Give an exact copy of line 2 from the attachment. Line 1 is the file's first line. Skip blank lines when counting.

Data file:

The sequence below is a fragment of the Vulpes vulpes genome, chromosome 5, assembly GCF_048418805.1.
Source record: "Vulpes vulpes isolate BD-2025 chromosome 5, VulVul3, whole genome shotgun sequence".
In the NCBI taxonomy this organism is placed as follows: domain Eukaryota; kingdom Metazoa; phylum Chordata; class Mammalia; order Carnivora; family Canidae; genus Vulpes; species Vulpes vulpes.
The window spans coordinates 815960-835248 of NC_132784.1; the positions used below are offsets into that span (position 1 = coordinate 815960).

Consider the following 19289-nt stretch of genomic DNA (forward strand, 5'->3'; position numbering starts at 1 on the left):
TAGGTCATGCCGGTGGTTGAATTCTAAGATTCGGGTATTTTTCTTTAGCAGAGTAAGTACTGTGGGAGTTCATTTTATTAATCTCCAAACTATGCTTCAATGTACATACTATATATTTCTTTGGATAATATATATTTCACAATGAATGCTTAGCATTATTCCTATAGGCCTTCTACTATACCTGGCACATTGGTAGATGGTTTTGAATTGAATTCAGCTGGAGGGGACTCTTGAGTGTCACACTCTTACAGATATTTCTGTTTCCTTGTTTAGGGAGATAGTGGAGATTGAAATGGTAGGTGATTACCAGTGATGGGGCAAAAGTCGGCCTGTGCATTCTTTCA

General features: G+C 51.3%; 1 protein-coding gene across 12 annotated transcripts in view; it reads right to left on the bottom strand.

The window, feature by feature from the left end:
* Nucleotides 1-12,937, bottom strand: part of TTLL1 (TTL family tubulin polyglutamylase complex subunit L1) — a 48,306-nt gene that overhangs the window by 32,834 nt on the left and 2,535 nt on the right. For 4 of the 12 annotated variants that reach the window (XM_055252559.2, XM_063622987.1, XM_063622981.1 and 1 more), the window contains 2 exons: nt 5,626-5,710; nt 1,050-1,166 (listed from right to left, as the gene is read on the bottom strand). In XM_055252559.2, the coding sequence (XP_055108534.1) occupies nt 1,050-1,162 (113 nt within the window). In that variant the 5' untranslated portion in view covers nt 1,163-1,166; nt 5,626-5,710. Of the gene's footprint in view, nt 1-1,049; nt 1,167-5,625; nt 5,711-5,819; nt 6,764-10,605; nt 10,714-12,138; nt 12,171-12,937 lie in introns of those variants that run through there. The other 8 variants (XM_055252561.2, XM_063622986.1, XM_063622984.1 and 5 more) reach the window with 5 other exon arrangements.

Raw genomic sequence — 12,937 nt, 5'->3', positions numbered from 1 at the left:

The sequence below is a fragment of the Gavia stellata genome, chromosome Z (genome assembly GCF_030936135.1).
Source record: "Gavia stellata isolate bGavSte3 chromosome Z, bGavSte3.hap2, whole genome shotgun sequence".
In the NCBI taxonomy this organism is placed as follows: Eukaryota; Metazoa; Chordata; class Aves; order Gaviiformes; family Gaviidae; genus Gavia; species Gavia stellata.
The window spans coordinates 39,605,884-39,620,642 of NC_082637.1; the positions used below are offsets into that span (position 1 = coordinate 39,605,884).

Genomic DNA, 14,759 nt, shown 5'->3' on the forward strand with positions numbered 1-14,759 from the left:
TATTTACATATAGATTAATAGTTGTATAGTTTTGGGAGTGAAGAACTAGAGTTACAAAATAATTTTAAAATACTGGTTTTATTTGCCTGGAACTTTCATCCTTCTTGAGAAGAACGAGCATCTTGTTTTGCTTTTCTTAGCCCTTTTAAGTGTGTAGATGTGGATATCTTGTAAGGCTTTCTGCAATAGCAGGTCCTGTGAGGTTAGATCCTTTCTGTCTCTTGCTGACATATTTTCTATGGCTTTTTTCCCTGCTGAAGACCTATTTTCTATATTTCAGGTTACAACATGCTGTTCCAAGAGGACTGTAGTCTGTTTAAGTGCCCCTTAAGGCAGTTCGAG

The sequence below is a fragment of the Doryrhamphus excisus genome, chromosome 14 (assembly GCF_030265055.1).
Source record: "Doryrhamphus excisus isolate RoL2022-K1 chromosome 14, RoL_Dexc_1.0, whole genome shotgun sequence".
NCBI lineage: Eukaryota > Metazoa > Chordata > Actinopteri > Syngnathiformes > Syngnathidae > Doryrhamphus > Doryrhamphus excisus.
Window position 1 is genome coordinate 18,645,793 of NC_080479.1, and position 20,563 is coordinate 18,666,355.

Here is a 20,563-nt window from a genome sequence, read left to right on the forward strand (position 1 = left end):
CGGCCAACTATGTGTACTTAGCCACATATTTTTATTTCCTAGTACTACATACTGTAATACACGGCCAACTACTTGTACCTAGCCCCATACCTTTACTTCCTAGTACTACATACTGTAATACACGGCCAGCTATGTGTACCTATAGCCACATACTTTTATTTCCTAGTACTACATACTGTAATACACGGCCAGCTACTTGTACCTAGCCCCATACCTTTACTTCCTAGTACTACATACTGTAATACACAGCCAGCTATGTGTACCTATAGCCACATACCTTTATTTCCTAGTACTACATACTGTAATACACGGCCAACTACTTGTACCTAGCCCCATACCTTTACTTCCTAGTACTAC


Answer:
Source record: "Vulpes vulpes isolate BD-2025 chromosome 5, VulVul3, whole genome shotgun sequence".